While Buzek Slept

Dear Folks,

This week started calmly, but ended in a blustery fashion.  Next week on Tuesday the Parliament will witness the arrival of Iran’s foreign minister, Manouchehr Mottaki. Why he has been invited is anyone’s guess. He will attend a reception and be granted the privilege to sit in a committee room with an audience of MEPs. It is inconceivable that this should happen given that Iran has not shown an iota of interest to change its stance towards the west. Everyone is scratching their heads as to which parliamentarian saw fit to bring Mottaki to Brussels.

The EU Parliament needs to show that is has backbone if it wants to be taken seriously. Its credibility teeters at moments such as this, for example: when there are MEPs who try to launch campaigns to show solidarity with young Iranian men and women who are fighting for freedom, but are only rebuffed .  This was the case with the Italian MEP, Fiorello Provera, who, with the aid of many other parliamentarians tried to persuade the President of the Parliament, Jerzy Buzek, to hang a poster of Neda Agha Soltaan on the entrance of the building overlooking Place Luxembourg. He refused with a rather limp explanation, and the issue was pushed under the carpet. However, an editorial which appeared in today’s Wall Street Journal, has managed to turn things around, and now, Buzek has to do some explaining, because he looks like an appeaser for a brutal regime.

Dr Emanuele Ottolenghi wrote the excellent editorial piece, and I have to include it in today’s blog post. The EU’s mandarins need to be scrutinised by the media because it is the only way they will desist from inaction.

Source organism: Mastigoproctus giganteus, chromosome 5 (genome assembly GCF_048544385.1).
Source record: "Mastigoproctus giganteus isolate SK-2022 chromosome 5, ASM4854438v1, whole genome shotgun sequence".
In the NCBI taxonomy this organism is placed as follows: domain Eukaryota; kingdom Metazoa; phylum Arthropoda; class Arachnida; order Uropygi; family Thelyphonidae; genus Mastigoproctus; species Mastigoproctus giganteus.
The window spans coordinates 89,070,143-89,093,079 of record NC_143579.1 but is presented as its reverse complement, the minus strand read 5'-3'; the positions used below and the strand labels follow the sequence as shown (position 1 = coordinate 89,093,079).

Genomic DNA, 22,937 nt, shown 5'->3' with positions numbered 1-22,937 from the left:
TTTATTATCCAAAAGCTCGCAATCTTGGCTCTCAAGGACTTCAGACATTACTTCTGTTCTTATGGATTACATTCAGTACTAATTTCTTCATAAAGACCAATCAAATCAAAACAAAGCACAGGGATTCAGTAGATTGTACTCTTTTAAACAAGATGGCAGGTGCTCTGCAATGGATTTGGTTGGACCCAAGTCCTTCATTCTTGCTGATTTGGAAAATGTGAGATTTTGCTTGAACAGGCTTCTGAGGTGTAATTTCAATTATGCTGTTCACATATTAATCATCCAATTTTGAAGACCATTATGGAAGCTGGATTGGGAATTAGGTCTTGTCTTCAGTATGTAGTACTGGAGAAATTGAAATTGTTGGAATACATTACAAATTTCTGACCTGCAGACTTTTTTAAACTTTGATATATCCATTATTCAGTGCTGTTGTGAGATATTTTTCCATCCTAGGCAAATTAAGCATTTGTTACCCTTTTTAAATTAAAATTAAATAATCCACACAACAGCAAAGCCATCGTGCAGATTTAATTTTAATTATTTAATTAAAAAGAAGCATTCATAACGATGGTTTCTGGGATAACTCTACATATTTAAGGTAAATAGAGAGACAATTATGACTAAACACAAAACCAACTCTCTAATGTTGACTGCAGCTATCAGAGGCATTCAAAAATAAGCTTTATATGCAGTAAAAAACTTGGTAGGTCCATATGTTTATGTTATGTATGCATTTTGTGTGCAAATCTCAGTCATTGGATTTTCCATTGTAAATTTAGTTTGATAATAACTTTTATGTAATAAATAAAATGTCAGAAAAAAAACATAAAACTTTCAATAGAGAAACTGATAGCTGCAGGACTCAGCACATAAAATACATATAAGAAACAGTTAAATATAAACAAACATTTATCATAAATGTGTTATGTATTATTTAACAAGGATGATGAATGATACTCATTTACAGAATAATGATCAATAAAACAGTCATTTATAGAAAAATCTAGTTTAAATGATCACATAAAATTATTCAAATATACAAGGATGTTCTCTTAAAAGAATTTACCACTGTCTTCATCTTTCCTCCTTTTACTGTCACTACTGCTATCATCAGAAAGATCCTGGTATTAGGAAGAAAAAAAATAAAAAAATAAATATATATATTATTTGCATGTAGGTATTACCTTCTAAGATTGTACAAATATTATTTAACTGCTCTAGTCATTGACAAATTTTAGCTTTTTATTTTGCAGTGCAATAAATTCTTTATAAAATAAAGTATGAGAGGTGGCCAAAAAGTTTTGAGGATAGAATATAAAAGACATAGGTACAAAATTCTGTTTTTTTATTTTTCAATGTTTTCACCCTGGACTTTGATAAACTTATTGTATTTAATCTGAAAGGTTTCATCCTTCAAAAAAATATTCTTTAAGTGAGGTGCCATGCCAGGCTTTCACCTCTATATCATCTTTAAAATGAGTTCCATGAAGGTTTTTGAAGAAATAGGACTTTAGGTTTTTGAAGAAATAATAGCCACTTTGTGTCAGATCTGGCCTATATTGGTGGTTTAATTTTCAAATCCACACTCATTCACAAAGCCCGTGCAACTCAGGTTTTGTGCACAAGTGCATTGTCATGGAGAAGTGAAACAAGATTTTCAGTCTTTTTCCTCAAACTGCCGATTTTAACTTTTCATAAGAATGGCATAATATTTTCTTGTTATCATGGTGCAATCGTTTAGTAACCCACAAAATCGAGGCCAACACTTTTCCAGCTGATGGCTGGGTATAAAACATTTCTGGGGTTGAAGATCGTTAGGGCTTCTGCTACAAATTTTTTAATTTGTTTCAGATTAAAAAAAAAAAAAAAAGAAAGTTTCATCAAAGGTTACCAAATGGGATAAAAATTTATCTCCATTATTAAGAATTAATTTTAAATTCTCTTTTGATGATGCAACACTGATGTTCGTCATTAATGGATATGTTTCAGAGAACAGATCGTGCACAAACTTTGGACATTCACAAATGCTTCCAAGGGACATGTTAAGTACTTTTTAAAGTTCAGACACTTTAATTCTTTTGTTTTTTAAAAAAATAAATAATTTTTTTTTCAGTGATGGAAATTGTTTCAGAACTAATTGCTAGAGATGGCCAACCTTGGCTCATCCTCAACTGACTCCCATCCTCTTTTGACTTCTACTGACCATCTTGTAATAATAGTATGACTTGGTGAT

You can read it below, and have a great weekend, everybody.

On June 1 Iranian Foreign Minister Manouchehr Mottaki will enter the majestic halls of the European Parliament to appear before its foreign relations committee. When he does, what could be more fitting than for the parliament to welcome him with a giant photo of Neda Soltan—the young protester shot by an Iranian government militiaman while she was peacefully demonstrating against Iran’s rigged June 2009 election.

The European Parliament is not known for bold action, but it does have some bold members. One of them is Fiorello Provera, an Italian law maker who last December called on his colleagues to hang her photo in the parliament’s entrance, in Brussels’ Place du Luxembourg, alongside the picture of Burmese dissident Aung Sang Suu Kyi. Mr. Provera quickly gathered enough support from other members to submit his proposal to the parliament’s presidency.

But the body, ever so solicitous when hosting Iran’s henchmen for dialogue’s sake, sat on Mr. Provera’s suggestion for five months—and then rejected it. The parliamentarians will gladly welcome Mr. Mottaki, who speaks on behalf of Soltan’s murderers and shares responsibility for her death. But apparently a small, purely symbolic gesture honoring Iran’s most famous freedom fighter is too much for the group.